Around 14,000 lbs. of sweet corn can be grown on only one acre of land, and depending on the cultivator type, the crop could be ready for harvesting within 65-90 days. A corn plant will typically grow to be 7-10 feet tall, though sweet corn plants are usually a few feet shorter. Ears of corn always have an even number of rows of kernels, usually 16. And, that annoying silk on the top – each one is responsible for one kernel of corn on the ear. The average ear of corn contains between 500 and 1000 kernels of corn.

As a traditional summer food, sweet corn is served around the world in many a backyard barbecue, and family gathering. One of the best reasons to enjoy Arizona sweet corn this summer is that not only is it full of flavor, it is also loaded with nutrients! Sweet corn delivers vitamins A and C, potassium, and thiamine.  It is packed with antioxidants, full of fiber, and cholesterol free. It is also a whole grain, and who doesn’t need more whole grains in their diet?  The USDA recommends the average adult consume about 6 oz. a day of grains, with at least 3 oz. being whole grains.

When buying sweet corn, you should look for ears that are well-formed with tight husks that are light green in color, and golden-brown silks. If the husk is dry, avoid purchase, as this means the stock is old, and out of flavor. You could also buy the fresh-husked corn cobs wrapped in plastic. On these, look for a harvest date, and only buy the most recent, as the kernels will turn sugars to starch and quickly lose their sweet flavor. When you bring it home you should use your corn as early as possible to avoid losing its juicy, sweet flavor. If you plan on storing them, you should do so in the refrigerator, preferably with its husk intact to maintain optimal flavor and moisture. Corn can stay up to 2-3 days when stored at 90% humidity and 32 °F.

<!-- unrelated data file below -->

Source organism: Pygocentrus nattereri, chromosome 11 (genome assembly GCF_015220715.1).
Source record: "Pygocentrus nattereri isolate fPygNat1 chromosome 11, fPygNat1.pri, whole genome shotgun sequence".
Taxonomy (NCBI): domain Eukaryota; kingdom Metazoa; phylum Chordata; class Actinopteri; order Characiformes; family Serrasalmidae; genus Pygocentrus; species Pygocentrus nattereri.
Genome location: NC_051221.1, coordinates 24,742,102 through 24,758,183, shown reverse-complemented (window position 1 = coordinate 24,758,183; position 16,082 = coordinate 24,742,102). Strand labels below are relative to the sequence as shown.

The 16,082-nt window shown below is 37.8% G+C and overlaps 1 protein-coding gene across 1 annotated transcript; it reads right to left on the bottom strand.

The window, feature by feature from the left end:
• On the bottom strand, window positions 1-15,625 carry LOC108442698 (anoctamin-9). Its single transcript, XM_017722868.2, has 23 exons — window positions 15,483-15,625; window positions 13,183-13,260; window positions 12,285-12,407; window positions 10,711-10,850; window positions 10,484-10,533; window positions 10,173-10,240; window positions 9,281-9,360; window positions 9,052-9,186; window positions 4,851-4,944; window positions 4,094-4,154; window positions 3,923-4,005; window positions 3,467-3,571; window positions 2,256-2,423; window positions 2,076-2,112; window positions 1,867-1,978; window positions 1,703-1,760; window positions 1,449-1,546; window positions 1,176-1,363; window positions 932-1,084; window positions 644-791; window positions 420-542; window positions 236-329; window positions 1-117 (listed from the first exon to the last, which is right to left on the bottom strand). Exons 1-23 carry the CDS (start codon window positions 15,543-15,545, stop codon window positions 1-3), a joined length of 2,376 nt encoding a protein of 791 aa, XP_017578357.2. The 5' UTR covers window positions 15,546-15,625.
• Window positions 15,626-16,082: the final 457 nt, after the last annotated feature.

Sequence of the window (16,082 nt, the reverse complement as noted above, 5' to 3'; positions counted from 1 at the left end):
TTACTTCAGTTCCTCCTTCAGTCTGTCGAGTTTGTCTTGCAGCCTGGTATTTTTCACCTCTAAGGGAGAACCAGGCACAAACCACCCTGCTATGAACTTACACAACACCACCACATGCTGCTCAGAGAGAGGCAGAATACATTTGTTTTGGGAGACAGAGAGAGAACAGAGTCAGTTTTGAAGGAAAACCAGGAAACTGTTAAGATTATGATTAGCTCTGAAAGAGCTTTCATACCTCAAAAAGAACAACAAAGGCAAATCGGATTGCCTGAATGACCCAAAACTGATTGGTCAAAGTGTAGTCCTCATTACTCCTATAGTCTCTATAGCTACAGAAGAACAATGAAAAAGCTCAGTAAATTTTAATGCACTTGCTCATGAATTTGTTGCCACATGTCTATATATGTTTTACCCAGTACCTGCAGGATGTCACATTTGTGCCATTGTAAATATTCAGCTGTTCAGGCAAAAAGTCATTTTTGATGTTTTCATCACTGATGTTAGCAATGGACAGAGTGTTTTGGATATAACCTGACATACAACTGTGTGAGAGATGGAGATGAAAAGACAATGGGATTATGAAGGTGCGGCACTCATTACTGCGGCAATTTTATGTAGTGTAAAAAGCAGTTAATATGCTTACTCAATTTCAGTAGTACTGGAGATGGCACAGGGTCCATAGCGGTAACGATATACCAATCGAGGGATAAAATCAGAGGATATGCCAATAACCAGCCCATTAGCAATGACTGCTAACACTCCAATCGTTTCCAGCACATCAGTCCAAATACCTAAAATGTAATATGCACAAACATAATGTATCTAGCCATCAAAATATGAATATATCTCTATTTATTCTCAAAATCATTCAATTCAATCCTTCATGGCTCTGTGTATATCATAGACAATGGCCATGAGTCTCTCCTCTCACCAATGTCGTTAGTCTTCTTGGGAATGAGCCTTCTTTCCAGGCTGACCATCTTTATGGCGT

Sweet corn can be enjoyed in many ways. You can boil or steam and butter it, or even grill it. Boiled corn kernels are excellent in salads, stews, soups, omelets, fried-rice, etc. Corn chowder is a favorite meal starter in many parts of the world. After boiling the cob you can use the water along with carrots, parsnips, celery-stalks, onion, and so on to make a delicious vegetable stock.

However you choose to make it, one thing is certain, sweet corn is earrisistible!

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National Chocolate Chip Day

May 15 is National Chocolate Chip Day!

Chocolate chips overflowing from brown ceramic ramekin onto wood

Chocolate chips are a crucial ingredient in many deserts and baked goods, such as, chocolate chip muffins, chocolate chip brownies, mint chocolate chip ice-cream, and chocolate chip bagels. However, chocolate chip cookies are arguably the most popular way to use them.